Outfest: ‘Studio One Forever’ Explores Landmark’s Legacy

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It was a landmark building and a landmark time, says a voice at the start of “Studio One Forever,” a documentary from writer-director Marc Saltarelli, screening Tuesday, July 18, at Outfest.

One looming question throughout the film is whether or not the Studio One building, which housed the country’s first major disco and legendary gay nightclub in West Hollywood, is worthy of preservation. Originally built in the 1920s as a manufacturing plant for motion picture cameras used during Hollywood’s Golden Age, the factory then played a role in WWII as a munitions factory.

For those who don’t believe the building alone warrants preservation (one person in the film referred to it as “an eyesore”), most who lived to tell about its historical significance recall the heyday of Studio One and the Backlot performance room—depicted with wonderful photos and footage in the film–with reverence and affection.

Many believe that by preserving the building they will preserve “the memory of what happened.”

The film, narrated by writer-performer Bruce Vilanch, explains why the 19 years


that Studio One existed were incredibly impactful one for LGBTQ people.

Initially, the club was a huge, fun dance party, opened in 1974 exclusively for gay men.

Some former staff and performers criticize policies in place to restrict admission of women and racial minorities (even though one of the co-owners was Black).

Vilanch, also interviewed in the film, described going to Studio One as “like walking into a roomful of Prince Charmings.” But then he had to ask, “where’s everyone else?”

When the Backlot opened in 1975, the groundbreaking performance space featured entertainers from Chita Rivera and Eartha Kitt to Phyllis Diller and Roslyn Kind, who shares some interesting memories in the film.

A who’s who of Hollywood elite poured into the club, from Bette Davis (pictured at The Backlot, right) to Bette Midler, as well as Gregory Peck, Kirk Douglas, Olivia DeHaviland, Zsa Zsa Gabor, Burt Reynolds and Dinah Shore, Elton John and Fred Astair.


Former patrons of the dance club—including this writer—might see the film as a nostalgic reminder of the youthful energy, excitement and uniqueness of Studio One. It delivered a joyride fueled by music and dancing, a block-party atmosphere with an ”anything is possible” vibe.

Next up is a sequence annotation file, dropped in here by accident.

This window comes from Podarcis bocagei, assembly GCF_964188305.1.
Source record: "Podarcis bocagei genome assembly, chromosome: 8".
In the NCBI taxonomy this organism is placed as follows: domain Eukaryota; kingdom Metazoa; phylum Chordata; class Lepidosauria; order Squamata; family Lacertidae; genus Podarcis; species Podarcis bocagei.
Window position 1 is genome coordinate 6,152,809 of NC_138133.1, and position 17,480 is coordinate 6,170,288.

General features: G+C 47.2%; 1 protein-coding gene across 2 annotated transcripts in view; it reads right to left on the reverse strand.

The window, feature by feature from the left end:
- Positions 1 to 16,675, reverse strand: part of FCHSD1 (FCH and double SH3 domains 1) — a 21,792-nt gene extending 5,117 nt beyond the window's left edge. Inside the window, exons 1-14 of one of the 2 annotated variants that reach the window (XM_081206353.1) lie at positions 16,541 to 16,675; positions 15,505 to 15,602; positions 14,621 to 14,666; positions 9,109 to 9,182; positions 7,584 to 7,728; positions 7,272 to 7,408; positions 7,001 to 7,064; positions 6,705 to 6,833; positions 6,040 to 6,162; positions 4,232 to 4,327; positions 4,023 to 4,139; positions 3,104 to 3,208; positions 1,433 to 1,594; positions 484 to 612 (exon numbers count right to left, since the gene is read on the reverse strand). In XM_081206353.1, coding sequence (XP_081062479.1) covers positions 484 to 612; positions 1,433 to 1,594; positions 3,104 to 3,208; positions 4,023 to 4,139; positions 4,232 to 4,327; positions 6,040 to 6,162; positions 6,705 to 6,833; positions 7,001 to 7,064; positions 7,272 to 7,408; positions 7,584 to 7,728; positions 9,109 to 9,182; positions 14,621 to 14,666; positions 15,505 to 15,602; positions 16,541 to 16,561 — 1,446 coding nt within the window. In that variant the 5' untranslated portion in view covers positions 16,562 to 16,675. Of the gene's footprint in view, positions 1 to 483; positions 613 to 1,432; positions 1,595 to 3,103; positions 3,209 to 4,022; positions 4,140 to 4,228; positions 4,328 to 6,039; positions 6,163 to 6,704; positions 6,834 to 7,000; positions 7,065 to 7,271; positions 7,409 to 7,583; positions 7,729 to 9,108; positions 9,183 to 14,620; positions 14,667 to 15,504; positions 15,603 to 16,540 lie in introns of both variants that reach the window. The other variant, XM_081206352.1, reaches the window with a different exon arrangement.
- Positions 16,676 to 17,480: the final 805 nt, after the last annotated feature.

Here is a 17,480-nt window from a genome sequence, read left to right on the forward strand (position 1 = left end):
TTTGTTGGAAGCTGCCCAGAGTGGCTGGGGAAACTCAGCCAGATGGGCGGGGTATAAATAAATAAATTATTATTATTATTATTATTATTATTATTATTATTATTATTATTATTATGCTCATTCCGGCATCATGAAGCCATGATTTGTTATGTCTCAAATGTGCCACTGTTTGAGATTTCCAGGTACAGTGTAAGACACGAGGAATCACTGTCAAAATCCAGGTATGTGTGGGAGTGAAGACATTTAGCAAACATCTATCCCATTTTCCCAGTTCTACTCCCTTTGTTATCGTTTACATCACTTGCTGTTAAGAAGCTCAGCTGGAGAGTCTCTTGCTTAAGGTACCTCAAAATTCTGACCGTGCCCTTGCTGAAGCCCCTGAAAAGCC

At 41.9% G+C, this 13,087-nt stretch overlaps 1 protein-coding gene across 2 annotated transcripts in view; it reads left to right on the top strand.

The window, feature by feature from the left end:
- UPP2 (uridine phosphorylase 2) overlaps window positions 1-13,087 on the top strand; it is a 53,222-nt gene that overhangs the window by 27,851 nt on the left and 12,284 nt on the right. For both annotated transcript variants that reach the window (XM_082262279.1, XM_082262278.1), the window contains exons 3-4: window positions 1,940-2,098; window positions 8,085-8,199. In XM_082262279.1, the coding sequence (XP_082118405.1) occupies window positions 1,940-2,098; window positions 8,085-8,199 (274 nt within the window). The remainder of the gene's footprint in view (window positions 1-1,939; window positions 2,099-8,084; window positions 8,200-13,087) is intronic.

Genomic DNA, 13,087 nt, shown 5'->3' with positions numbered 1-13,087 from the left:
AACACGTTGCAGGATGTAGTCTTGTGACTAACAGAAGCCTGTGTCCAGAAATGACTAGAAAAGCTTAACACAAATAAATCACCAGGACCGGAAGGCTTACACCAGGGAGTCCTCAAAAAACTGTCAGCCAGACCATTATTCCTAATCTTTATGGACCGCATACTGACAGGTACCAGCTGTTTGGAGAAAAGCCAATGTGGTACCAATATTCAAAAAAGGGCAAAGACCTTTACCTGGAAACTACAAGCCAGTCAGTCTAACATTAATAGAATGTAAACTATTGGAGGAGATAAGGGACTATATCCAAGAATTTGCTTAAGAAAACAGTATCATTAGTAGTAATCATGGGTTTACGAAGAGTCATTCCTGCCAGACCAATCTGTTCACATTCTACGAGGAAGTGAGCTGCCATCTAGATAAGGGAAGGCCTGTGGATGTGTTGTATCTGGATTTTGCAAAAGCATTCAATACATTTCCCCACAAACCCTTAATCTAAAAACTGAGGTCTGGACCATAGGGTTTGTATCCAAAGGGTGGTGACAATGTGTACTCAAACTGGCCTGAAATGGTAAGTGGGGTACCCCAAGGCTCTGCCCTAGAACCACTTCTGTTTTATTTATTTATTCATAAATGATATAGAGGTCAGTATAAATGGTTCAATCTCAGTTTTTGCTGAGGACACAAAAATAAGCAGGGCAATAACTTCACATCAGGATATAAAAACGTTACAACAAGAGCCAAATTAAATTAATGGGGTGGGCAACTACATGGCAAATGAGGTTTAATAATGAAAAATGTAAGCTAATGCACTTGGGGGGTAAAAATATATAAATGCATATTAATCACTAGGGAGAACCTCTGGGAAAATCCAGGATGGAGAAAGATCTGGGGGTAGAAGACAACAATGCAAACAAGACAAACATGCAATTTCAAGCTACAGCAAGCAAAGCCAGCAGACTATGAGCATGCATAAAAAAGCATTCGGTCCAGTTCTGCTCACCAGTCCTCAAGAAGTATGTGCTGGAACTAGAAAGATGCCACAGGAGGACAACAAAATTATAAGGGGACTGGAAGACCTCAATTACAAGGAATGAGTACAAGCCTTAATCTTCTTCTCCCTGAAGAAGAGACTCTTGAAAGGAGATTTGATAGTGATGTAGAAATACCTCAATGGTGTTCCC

It was also a place where closeted gay men living secret lives could burst through the doors unrestrained, without fear of punishment, and experience a place of acceptance, community and fun.

By the 1980s, the AIDS health crisis began spreading across the globe. The network created within the walls of Studio One became the foundation for community activism, taking on a “plague” that the U.S. Government chose to ignore. The film states, with the help of interviews with her daughter Melissa, that Joan Rivers was among the first to take a courageous stand with the gay community, hosting a major fundraiser at the club despite death threats.

Former West Hollywood Mayor and City Councilmember John Duran is among a handful of now middle-aged men who are the tour-guides to the past, taking us down the memory lane of drugs, sex and disco, as well as its aftermath. He said that from 1981-1995, West Hollywood alone lost 10,000 people to AIDS.

But much of the “Studio One Forever” focuses on the way the club fulfilled the vision of its founder, Scott Forbes, to become an oasis of fun and freedom for gay men. Those of us who lived through that era understand the fear and repercussions that accompanied a gay lifestyle when Studio One opened in 1974, and how some political forces are trying to revive that scorn for LGBTQ people today.
But the club emerged as a force that everyone—celebrities included–wanted to be a part of.

And revisiting its heyday helps us to understand why a simple building can exist as a monument for something that should be and needs to be remembered.

“Studio One Forever” screens at the Harmony Gold theatre Tuesday, July 18, 2023. Tickets are sold out, but standby is available. Watch for future festival screenings. For information on this and other films screening at Outfest and for its virtual platform, click here.

Photos above courtesy of “Studio One Forever.” Top: Farrah Fawcett, Cary Grant, Margaux Hemingway at The Backlot; center: Studio One promotion; bottom: Bette Davis at The Backlot.


Journalist Laurie Schenden covers the entertainment industry, with many of her notable celebrity interviews appearing in the Los Angeles Times and other national and international publications. As a longtime columnist and feature writer for the LA Times, she also covered events and California destinations for the lifestyle, Outdoors and Travel sections. Laurie Schenden's international pieces include the long-running Where Are They Now celebrity feature for Spotlight Magazine, published in five languages. Laurie has also contributed to numerous documentary films, and produces content via Saving Grace Films.

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